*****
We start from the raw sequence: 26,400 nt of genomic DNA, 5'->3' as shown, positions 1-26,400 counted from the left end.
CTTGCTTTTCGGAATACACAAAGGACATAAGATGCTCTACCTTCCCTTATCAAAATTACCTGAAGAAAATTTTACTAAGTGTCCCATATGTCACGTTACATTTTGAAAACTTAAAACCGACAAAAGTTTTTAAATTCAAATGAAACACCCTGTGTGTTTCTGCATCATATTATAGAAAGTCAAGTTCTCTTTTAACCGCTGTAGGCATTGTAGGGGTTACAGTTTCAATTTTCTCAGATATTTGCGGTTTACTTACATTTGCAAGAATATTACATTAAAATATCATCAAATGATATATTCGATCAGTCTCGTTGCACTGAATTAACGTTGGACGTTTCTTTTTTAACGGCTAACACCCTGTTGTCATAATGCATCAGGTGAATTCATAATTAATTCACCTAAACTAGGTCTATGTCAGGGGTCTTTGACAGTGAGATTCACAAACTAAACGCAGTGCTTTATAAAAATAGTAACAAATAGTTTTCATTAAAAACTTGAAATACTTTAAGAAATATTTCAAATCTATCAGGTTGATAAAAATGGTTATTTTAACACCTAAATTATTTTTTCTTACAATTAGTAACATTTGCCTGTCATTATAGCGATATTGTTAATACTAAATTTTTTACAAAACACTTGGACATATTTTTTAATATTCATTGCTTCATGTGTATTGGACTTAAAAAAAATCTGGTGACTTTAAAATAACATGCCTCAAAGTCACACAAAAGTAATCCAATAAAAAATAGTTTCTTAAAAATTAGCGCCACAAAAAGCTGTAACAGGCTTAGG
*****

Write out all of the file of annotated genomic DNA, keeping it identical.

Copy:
We start from the raw sequence: 26,400 nt of genomic DNA, 5'->3' as shown, positions 1-26,400 counted from the left end.
CTTGCTTTTCGGAATACACAAAGGACATAAGATGCTCTACCTTCCCTTATCAAAATTACCTGAAGAAAATTTTACTAAGTGTCCCATATGTCACGTTACATTTTGAAAACTTAAAACCGACAAAAGTTTTTAAATTCAAATGAAACACCCTGTGTGTTTCTGCATCATATTATAGAAAGTCAAGTTCTCTTTTAACCGCTGTAGGCATTGTAGGGGTTACAGTTTCAATTTTCTCAGATATTTGCGGTTTACTTACATTTGCAAGAATATTACATTAAAATATCATCAAATGATATATTCGATCAGTCTCGTTGCACTGAATTAACGTTGGACGTTTCTTTTTTAACGGCTAACACCCTGTTGTCATAATGCATCAGGTGAATTCATAATTAATTCACCTAAACTAGGTCTATGTCAGGGGTCTTTGACAGTGAGATTCACAAACTAAACGCAGTGCTTTATAAAAATAGTAACAAATAGTTTTCATTAAAAACTTGAAATACTTTAAGAAATATTTCAAATCTATCAGGTTGATAAAAATGGTTATTTTAACACCTAAATTATTTTTTCTTACAATTAGTAACATTTGCCTGTCATTATAGCGATATTGTTAATACTAAATTTTTTACAAAACACTTGGACATATTTTTTAATATTCATTGCTTCATGTGTATTGGACTTAAAAAAAATCTGGTGACTTTAAAATAACATGCCTCAAAGTCACACAAAAGTAATCCAATAAAAAATAGTTTCTTAAAAATTAGCGCCACAAAAAGCTGTAACAGGCTTAGG